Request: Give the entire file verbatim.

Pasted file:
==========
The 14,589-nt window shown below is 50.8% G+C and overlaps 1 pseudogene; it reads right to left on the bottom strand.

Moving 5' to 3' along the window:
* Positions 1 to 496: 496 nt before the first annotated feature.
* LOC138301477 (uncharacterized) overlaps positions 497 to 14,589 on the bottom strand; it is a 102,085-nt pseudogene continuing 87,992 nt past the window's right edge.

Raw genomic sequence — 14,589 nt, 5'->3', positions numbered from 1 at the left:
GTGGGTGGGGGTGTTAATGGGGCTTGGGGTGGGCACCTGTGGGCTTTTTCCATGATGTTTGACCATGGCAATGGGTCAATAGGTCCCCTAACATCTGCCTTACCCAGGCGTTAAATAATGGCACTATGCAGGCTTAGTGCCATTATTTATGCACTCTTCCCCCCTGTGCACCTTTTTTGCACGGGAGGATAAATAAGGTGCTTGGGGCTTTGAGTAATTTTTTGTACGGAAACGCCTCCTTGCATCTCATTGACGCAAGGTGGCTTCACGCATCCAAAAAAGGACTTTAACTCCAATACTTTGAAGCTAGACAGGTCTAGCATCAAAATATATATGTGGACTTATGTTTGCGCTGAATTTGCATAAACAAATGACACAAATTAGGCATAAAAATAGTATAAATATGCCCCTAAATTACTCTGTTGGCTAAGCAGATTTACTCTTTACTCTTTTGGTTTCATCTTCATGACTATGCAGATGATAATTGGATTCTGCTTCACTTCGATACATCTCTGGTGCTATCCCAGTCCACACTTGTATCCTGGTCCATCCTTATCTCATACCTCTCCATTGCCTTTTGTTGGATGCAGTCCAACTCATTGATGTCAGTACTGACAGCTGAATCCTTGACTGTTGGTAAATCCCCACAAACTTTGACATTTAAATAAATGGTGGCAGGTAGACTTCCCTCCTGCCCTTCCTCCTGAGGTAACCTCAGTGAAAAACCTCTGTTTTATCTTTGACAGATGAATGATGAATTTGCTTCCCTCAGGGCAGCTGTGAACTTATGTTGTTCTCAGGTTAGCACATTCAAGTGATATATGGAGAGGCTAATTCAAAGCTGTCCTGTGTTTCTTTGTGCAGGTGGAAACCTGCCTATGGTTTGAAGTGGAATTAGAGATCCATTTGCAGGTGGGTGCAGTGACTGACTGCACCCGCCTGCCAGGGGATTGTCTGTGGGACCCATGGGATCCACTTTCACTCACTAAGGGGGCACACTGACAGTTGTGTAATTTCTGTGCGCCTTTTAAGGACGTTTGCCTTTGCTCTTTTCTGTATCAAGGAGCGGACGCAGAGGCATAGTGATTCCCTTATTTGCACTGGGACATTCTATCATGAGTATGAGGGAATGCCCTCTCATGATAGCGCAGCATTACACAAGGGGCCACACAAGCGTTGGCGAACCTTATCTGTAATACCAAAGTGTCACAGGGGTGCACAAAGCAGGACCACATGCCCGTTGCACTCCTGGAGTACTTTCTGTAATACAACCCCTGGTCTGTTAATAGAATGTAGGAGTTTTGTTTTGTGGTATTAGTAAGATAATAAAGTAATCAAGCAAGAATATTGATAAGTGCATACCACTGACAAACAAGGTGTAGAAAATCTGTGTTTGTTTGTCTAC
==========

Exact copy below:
The 14,589-nt window shown below is 50.8% G+C and overlaps 1 pseudogene; it reads right to left on the bottom strand.

Moving 5' to 3' along the window:
* Positions 1 to 496: 496 nt before the first annotated feature.
* LOC138301477 (uncharacterized) overlaps positions 497 to 14,589 on the bottom strand; it is a 102,085-nt pseudogene continuing 87,992 nt past the window's right edge.

Raw genomic sequence — 14,589 nt, 5'->3', positions numbered from 1 at the left:
GTGGGTGGGGGTGTTAATGGGGCTTGGGGTGGGCACCTGTGGGCTTTTTCCATGATGTTTGACCATGGCAATGGGTCAATAGGTCCCCTAACATCTGCCTTACCCAGGCGTTAAATAATGGCACTATGCAGGCTTAGTGCCATTATTTATGCACTCTTCCCCCCTGTGCACCTTTTTTGCACGGGAGGATAAATAAGGTGCTTGGGGCTTTGAGTAATTTTTTGTACGGAAACGCCTCCTTGCATCTCATTGACGCAAGGTGGCTTCACGCATCCAAAAAAGGACTTTAACTCCAATACTTTGAAGCTAGACAGGTCTAGCATCAAAATATATATGTGGACTTATGTTTGCGCTGAATTTGCATAAACAAATGACACAAATTAGGCATAAAAATAGTATAAATATGCCCCTAAATTACTCTGTTGGCTAAGCAGATTTACTCTTTACTCTTTTGGTTTCATCTTCATGACTATGCAGATGATAATTGGATTCTGCTTCACTTCGATACATCTCTGGTGCTATCCCAGTCCACACTTGTATCCTGGTCCATCCTTATCTCATACCTCTCCATTGCCTTTTGTTGGATGCAGTCCAACTCATTGATGTCAGTACTGACAGCTGAATCCTTGACTGTTGGTAAATCCCCACAAACTTTGACATTTAAATAAATGGTGGCAGGTAGACTTCCCTCCTGCCCTTCCTCCTGAGGTAACCTCAGTGAAAAACCTCTGTTTTATCTTTGACAGATGAATGATGAATTTGCTTCCCTCAGGGCAGCTGTGAACTTATGTTGTTCTCAGGTTAGCACATTCAAGTGATATATGGAGAGGCTAATTCAAAGCTGTCCTGTGTTTCTTTGTGCAGGTGGAAACCTGCCTATGGTTTGAAGTGGAATTAGAGATCCATTTGCAGGTGGGTGCAGTGACTGACTGCACCCGCCTGCCAGGGGATTGTCTGTGGGACCCATGGGATCCACTTTCACTCACTAAGGGGGCACACTGACAGTTGTGTAATTTCTGTGCGCCTTTTAAGGACGTTTGCCTTTGCTCTTTTCTGTATCAAGGAGCGGACGCAGAGGCATAGTGATTCCCTTATTTGCACTGGGACATTCTATCATGAGTATGAGGGAATGCCCTCTCATGATAGCGCAGCATTACACAAGGGGCCACACAAGCGTTGGCGAACCTTATCTGTAATACCAAAGTGTCACAGGGGTGCACAAAGCAGGACCACATGCCCGTTGCACTCCTGGAGTACTTTCTGTAATACAACCCCTGGTCTGTTAATAGAATGTAGGAGTTTTGTTTTGTGGTATTAGTAAGATAATAAAGTAATCAAGCAAGAATATTGATAAGTGCATACCACTGACAAACAAGGTGTAGAAAATCTGTGTTTGTTTGTCTAC